- Clicking experience had a maximum of 50 points: overall (20 points), tactile (10 points), feel in-game/everyday (10 points) and speed (10 points).
- Software had a maximum of 20 points: overall (20 points).
- Buttons had a maximum of 15 points: overall (15) points.
- Setup had a maximum of 15 points: overall (15 points)
- Connectivity had a maximum of 10 points: overall (10 points).
- Warranty had a maximum of 10 points: overall (10 points).
Others we tested
Corsair Katar ($39.99; corsair.com)
The Corsair Katar is attractive for its price, and the fact that it’s a wireless mouse. It’s similar to the Logitech G305 in that it’s powered by an AA battery that will last around 135 hours of use with a Corsair Slipstream wireless connection. It has a max DPI (dots per inch) of 10,000, so don’t expect to have insane speeds but it should be more than fast enough for FPS gaming. There’s a single RGB zone that you can customize using Corsair’s iCue software. At $39.99, it’s a fine mouse that will surely get the job done, be it for work or play.
Corsair Harpoon RGB Wireless ($49.99; corsair.com)
The Harpoon RGB Wireless shares a lot of the same features as our top overall pick. It can be used in wireless or wired modes, but has better battery life with 60 hours of expected use via Bluetooth and with the RGB light off. You can use Corsair Slipstream, Bluetooth or a wired connection. The Katar and Harpoon have a similar design and are comfortable over long gaming sessions. We liked the Harpoon a lot, but ultimately found the RGB Pro a better pick thanks to more RGB lighting and its overall design.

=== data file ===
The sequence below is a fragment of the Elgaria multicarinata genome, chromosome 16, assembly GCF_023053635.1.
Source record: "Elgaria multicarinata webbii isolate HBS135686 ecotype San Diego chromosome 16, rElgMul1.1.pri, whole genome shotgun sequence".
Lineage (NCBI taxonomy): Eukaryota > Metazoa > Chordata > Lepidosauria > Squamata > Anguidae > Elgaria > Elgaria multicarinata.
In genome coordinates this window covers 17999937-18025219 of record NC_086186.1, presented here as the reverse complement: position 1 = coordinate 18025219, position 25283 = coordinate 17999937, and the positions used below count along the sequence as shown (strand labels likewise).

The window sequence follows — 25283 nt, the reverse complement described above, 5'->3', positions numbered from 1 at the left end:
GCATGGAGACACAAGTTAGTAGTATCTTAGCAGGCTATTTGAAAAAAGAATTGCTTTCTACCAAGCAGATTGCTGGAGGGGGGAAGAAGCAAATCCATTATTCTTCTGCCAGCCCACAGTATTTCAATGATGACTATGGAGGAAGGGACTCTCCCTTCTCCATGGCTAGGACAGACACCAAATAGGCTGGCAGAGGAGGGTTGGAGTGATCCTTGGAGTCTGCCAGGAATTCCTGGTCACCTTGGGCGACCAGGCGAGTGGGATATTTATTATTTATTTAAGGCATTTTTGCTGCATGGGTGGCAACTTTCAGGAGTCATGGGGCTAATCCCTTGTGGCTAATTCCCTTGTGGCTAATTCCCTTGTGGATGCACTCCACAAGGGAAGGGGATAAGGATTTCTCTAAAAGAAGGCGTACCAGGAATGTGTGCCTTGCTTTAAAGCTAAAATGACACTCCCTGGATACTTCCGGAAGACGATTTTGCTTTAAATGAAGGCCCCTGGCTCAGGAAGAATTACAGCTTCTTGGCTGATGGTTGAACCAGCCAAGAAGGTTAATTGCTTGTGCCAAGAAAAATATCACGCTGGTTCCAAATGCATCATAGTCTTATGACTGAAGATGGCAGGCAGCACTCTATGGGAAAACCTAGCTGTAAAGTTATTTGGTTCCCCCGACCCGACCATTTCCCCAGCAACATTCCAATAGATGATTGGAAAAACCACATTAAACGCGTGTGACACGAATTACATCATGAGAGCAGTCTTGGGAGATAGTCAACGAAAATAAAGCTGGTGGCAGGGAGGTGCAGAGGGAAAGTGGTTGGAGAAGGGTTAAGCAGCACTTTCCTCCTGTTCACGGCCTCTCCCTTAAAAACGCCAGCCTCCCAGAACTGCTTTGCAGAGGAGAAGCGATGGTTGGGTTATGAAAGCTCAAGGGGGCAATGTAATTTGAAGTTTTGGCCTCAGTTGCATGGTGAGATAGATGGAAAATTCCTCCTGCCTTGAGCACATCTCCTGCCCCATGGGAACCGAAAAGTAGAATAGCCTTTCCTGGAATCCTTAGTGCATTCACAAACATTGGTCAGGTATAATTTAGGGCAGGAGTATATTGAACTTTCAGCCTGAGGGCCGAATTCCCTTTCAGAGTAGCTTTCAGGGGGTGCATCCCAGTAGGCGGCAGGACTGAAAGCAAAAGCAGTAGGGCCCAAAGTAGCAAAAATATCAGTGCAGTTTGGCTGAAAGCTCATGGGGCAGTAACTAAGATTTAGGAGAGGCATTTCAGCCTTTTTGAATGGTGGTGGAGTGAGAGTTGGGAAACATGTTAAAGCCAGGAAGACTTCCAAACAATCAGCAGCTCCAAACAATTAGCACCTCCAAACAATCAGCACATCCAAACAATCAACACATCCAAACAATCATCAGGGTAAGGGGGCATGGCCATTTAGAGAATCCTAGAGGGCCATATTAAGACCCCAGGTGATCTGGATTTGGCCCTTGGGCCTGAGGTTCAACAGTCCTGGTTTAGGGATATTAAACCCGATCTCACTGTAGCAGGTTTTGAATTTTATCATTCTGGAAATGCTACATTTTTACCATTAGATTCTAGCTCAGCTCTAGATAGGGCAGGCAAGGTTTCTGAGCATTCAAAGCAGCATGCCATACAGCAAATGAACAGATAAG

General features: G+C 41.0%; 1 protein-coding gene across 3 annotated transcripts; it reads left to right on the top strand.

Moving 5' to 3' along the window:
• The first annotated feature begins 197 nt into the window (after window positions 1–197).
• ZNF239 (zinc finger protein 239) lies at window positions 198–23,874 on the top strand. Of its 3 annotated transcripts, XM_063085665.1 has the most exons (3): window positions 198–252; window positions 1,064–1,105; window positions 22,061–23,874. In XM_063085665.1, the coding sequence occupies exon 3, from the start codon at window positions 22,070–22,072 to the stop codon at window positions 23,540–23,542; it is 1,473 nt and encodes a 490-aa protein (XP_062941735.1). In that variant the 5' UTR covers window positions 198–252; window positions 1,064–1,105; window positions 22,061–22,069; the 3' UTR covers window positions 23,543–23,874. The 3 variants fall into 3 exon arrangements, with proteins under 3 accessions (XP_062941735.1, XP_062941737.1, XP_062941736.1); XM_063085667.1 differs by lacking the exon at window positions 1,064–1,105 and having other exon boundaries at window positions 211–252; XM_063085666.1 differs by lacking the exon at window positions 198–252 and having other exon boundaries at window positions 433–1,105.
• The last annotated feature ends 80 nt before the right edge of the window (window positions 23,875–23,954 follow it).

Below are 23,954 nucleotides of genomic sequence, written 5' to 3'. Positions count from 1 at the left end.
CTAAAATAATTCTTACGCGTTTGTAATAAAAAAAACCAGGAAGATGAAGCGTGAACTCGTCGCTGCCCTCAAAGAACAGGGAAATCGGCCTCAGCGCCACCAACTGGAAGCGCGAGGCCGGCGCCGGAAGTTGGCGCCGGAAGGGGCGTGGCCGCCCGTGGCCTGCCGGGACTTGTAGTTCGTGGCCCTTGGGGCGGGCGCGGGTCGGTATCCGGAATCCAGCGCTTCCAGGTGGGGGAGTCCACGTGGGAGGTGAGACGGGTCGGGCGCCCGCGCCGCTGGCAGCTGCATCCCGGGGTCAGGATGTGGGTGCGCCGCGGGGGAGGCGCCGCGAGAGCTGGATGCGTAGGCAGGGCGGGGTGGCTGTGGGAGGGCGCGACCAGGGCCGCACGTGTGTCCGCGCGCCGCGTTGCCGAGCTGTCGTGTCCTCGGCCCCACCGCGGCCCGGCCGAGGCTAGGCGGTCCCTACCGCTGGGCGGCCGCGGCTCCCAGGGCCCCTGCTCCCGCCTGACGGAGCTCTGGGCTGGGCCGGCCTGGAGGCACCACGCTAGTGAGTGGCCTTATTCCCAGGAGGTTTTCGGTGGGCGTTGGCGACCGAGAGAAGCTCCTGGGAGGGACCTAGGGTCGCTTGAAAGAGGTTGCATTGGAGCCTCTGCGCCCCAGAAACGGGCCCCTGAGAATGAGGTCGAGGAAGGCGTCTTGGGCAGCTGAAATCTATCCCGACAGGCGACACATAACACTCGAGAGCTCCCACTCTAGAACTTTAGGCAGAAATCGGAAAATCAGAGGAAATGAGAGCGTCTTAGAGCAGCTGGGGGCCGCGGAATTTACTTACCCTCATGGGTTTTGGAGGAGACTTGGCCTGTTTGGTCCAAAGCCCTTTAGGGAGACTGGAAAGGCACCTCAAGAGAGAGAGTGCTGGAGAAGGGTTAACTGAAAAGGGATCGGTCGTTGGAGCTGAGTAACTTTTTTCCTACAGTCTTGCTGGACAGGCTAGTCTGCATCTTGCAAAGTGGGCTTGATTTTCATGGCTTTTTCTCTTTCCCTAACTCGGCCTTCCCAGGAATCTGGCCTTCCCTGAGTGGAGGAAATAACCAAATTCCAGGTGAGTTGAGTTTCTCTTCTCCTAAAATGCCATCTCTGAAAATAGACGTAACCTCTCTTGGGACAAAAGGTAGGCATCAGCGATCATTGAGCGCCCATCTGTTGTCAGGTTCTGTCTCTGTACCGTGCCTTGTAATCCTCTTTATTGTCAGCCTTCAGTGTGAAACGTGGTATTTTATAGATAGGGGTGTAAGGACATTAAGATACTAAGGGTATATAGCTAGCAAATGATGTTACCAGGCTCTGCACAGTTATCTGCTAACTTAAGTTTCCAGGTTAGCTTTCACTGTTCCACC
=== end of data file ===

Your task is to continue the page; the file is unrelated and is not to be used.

The Logitech G203 is a good affordable option for both gaming and everyday work use, with an ergonomic design and a handy set of buttons that includes two thumb keys and a DPI switch for changing sensitivity on the fly. And like the other Logitech mice we tested, you have lots of options for customizing its RGB lighting and overall functionality via the Logitech G Hub app for both Windows and Mac. We think it’s one of the better wired mice at this price, but you can also get good wireless options like the Corsair Katar and Logitech’s own G305 at the same cost.
Logitech G305 (starting at $39.99; logitech.com)
Logitech’s G305 Lightspeed Wireless gaming mouse is full of features, including the company’s Lightspeed wireless tech. There are four total colors available, six programmable buttons, a 1-millisecond report rate and max DPI of 12,000. Instead of a built-in battery, the G305 is powered by a single AA battery that Logitech estimates will last 250 hours of use. With a few tweaks, you can push that number to nine months. When you remove the cover off the back, you’ll find the battery compartment and the Lightspeed adapter that plugs into your computer. It’s a fine gaming mouse, no doubt, especially if you don’t want RGB lighting and prefer something that’s not black or white.